Saturday, February 14, 2015

Wild Burros Have Been Here for Many Years

I came across this friendly Wild Burro munching on some palo verde at a horse ranch a couple years ago when I was in AZ. The little guy didn't seem to be bothered at all by tourists with cameras so I snapped a few shots and forgot about them until the other night when I was going through some images looking for interesting subjects to paint. 
A little background on the Wild Burro: First introduced into the Desert Southwest by Spaniards in the 1500s, they range through a wide variety of desert habitats, as long as they are within 10 miles of drinking water. They they feed on a variety of of plants, including grasses, Mormon Tea, Palo Verde and Plantain. Although some moisture is provided by these plant materials, Wild Burros must have drinking water throughout the year. 

Females give birth to one colt each year, which grows to an average weight of about 350 pounds. Since the Wild Burro has no natural predator, competitor or common diseases, most young burros reach maturity and may live as long as 25 years in the wild.

Early prospectors relied heavily on burros as they trekked long distances across the deserts in search of gold and silver. Many of these burros survived, even though their owners perished under the harsh desert conditions. Many more burros escaped or were released during the settlement of the West. Because of their hardiness, Wild Burros have thrived throughout the North American deserts, and their numbers have increased to perhaps 20,000.

Monday, February 09, 2015


According to my mother, I've been an artist since I learned how to hold a pencil at the age of three. In discussing this with other artists over the years, I have learned that it's pretty common. We are "drawn", (pun intended), from a very young age, to create visual images. We like to figure out how things fit together and what we can do to make them look better. We can entertain ourselves for hours and we have great imaginations.

Many of these same characteristics are shared by writers and musicians. Artistic people imagine and create and they are always trying something new. Last month I enrolled in a Creative Writing course and although it is eating into my painting time I am enjoying the writing process very much. I think the act of writing unleashes a different sort of creativity than the act of painting. I'm counting on the two mediums to complement one another and accent each other in the months to come.

This barn is a familiar sight when I drive westward. What made it interesting enough to stop and photograph was the light. You hear that all the time from artists. It's all about the light." Well, that's because it is. This is an early morning just before dawn breaks kind of light.

16"x 20"
oil on linen
Pettisville Barn

Friday, February 06, 2015

October Stroll

In nice weather this woman walks her boys and her dog every day around the time I go into work. She is a fast walker, very businesslike, which makes me think she is walking for fitness or she is a nanny doing her job quickly to get it over with, She varies her route and one morning last October she was pushing them across the street from where I work. I had my camera with me so I grabbed it an quickly took a picture. There wasn't a lot of detail there but just enough to create an impressionistic piece that tells a story. I particularly love the dog, who is obviously some kind of mutt.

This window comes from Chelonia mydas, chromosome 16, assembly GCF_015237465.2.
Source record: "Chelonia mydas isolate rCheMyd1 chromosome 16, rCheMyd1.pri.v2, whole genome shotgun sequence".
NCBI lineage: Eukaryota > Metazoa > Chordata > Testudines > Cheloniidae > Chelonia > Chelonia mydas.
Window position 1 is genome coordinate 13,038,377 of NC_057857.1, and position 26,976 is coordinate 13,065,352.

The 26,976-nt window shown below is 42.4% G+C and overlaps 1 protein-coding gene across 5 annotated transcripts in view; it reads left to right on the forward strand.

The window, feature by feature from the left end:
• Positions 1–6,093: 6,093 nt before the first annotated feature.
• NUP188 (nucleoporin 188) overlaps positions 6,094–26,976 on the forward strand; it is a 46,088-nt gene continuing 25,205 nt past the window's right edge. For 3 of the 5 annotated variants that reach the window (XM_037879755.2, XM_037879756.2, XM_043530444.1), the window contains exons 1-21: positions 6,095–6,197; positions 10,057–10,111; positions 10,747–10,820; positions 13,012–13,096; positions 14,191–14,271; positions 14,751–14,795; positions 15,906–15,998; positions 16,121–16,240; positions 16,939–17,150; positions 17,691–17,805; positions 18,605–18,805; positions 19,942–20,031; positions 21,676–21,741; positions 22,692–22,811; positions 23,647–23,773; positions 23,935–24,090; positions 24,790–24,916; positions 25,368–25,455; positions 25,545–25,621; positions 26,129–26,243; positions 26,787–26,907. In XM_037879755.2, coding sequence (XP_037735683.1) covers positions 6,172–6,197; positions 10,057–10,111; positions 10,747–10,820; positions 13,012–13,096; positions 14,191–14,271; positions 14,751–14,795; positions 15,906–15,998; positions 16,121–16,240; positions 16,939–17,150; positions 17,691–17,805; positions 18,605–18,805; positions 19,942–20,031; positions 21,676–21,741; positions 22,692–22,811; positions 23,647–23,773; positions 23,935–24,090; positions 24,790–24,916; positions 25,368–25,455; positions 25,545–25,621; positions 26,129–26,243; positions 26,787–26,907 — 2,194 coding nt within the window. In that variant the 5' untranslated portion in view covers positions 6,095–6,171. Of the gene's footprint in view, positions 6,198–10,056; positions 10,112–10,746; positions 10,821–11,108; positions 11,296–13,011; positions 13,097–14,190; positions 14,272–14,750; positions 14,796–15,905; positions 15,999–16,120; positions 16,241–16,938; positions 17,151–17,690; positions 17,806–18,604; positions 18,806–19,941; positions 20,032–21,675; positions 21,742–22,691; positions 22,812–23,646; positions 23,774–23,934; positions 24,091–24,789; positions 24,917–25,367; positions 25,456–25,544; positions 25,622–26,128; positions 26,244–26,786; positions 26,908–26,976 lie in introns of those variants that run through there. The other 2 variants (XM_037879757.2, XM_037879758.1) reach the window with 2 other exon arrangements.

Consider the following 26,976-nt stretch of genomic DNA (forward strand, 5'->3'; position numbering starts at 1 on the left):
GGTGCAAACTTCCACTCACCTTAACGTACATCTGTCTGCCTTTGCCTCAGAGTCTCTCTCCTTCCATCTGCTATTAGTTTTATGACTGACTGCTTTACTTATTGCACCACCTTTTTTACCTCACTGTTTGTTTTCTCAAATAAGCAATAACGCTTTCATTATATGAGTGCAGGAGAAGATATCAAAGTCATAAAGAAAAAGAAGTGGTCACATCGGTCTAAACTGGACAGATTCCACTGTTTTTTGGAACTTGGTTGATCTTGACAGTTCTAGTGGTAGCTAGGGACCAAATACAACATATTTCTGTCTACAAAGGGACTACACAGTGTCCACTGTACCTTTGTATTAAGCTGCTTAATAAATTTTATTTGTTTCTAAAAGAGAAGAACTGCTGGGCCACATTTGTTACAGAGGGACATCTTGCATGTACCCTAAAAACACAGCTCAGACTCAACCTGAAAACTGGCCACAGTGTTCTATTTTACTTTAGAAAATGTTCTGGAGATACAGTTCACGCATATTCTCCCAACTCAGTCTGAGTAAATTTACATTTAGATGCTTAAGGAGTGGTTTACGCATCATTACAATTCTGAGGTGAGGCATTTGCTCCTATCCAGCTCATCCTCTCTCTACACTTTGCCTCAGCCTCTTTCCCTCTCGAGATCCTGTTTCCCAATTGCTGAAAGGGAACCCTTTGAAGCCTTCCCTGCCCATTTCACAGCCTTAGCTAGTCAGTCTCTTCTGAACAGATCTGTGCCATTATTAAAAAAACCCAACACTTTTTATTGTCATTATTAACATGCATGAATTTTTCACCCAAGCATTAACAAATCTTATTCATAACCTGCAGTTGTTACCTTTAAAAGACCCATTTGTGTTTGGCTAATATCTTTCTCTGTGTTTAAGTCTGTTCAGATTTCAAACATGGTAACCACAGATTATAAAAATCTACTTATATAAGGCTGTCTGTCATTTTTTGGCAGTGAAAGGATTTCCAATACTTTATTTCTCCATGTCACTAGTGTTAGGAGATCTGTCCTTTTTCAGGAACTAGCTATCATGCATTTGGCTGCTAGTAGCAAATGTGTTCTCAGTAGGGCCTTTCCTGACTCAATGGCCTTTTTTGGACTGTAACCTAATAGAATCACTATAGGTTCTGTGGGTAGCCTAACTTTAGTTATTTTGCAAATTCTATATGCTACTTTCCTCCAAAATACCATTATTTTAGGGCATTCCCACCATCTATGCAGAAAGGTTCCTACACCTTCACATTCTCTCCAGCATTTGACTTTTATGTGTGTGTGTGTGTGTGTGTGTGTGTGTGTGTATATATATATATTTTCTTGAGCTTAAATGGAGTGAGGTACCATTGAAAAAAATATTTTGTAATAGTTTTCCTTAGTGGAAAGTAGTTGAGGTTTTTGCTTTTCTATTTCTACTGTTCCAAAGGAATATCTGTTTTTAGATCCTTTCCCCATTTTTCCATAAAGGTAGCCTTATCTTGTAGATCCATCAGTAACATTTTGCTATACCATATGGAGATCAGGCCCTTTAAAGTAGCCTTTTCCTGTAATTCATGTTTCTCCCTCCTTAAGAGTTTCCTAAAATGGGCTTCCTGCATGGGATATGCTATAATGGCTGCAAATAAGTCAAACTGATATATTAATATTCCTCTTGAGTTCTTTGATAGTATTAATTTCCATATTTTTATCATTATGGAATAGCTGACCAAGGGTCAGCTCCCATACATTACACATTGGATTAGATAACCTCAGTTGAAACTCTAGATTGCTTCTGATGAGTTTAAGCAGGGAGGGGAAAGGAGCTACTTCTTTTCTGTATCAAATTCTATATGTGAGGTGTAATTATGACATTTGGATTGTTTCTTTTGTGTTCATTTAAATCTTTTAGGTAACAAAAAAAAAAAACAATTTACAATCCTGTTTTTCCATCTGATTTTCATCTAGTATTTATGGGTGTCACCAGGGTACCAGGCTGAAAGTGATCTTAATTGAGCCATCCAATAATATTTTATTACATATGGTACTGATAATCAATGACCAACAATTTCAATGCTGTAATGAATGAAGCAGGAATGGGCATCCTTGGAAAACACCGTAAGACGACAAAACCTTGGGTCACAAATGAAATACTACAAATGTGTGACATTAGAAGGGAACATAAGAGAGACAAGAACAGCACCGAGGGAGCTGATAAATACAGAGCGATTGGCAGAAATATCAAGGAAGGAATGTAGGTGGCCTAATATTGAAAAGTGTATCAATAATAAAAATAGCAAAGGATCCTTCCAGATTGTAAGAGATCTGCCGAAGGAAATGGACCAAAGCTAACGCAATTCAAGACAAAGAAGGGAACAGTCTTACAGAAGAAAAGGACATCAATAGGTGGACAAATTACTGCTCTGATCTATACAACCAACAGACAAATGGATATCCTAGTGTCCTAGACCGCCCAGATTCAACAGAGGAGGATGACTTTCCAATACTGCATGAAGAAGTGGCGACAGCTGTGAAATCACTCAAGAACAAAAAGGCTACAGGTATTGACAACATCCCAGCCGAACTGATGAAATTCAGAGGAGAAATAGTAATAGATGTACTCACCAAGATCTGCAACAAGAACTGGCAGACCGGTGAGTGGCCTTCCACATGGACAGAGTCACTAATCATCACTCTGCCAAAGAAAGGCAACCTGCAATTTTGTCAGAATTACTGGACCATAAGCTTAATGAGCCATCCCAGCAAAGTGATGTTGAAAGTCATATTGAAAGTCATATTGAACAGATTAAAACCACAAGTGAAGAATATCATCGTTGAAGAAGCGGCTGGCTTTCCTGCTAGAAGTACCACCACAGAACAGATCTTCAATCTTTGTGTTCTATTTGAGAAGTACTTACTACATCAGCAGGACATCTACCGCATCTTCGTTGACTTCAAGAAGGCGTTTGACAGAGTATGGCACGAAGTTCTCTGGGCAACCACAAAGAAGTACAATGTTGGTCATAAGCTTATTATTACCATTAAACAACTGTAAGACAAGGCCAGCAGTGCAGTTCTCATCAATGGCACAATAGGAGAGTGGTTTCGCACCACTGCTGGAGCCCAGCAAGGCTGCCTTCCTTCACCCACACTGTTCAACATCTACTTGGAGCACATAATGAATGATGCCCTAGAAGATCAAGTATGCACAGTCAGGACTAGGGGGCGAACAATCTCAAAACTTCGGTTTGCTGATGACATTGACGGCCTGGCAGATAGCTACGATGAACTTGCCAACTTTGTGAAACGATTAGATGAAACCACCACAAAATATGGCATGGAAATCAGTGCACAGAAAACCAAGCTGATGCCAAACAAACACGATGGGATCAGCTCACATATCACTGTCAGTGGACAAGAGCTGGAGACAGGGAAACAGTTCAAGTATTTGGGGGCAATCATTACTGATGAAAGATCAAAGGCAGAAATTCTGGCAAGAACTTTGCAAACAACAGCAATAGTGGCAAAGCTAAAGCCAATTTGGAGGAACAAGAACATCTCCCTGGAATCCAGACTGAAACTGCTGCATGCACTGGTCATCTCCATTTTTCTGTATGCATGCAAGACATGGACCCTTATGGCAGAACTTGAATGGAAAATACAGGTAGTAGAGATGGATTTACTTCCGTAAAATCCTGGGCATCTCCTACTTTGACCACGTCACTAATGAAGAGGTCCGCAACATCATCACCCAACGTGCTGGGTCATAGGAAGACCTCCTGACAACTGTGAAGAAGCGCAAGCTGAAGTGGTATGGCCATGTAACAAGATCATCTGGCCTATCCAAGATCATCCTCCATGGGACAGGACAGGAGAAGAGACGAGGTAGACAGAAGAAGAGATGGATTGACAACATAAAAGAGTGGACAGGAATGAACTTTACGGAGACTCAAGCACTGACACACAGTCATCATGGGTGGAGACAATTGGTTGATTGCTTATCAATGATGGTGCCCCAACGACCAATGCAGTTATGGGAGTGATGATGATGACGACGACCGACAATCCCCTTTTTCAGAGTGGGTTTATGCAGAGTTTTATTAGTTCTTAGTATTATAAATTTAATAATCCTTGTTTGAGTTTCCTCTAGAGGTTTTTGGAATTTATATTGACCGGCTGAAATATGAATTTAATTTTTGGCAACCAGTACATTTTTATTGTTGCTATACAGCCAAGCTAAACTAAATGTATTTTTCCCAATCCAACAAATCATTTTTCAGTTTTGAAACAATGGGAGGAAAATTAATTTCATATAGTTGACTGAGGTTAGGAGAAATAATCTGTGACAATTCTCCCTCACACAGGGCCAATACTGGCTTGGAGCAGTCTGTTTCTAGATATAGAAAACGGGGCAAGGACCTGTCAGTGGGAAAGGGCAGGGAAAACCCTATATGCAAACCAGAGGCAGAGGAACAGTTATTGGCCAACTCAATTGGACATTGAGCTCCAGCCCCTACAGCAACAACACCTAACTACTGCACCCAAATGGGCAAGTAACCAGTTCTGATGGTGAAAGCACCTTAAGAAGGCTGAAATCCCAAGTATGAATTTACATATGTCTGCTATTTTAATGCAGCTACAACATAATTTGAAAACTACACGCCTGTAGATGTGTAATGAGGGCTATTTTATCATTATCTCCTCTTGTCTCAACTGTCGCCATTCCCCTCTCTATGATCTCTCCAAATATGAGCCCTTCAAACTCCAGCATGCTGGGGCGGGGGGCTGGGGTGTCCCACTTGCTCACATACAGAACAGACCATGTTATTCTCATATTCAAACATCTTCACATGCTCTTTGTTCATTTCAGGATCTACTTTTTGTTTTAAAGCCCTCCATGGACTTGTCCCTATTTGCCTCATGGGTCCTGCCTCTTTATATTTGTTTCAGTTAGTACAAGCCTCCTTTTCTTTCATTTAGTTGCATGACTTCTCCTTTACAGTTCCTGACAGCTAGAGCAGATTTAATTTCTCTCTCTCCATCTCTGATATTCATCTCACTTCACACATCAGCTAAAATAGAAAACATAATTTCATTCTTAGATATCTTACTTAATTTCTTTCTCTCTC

8" x 8"
Oil on Gessobord

Thursday, February 05, 2015

The Opposite of Alla Prima

Did you ever have a painting that refused to die? This is mine. The poor girl has been hanging around my house for four years in various stages of completion and incompletion. I painted her on a really good support- a linen panel that seems to be almost indestructible. Well, it has maintained its surface through five reworks, including a lot of scraping.

Today I decided to rework poor Julie yet again. She was a model for a class I took with Mike Malm at Scottdale Artists School in January 2011. Malm was a great teacher. I am just a slow learner as it has taken me four years to acquire the knowledge to fix all the things I did wrong. I did have the original photo of the model so that was helpful, even though I altered her appearance somewhat. Just because I could.

I scraped off a lot of the texture but not all. I actually like the way the different colors play against each other, I wouldn't like it nearly as mush if it was all smooth and flat like a layered Renaissance portrait, I am including a close-up of the skin because I think it's really interesting how all these layers of color can optically blend together and create a fairly realistic skin tone. You don't even notice this from a distance.

This is the final version. I am not going to attempt any more revisions. Yes, I have said that before, but this time I mean it. Although, maybe I should varnish it just to be sure.

Sunday, February 01, 2015


This is a more detailed painting of Miranda, who I painted last week at the Hyter portrait group. I used my study to create an umber underpainting. The values were there and when Miranda posed I used the two hour window to block in the color. The study was very helpful. The new painting is larger and more developed and I like her expression very much. It's often difficult for me to capture a child this age and make her look her age. Usually I end up making them look much older.

18" x 14" oil on linen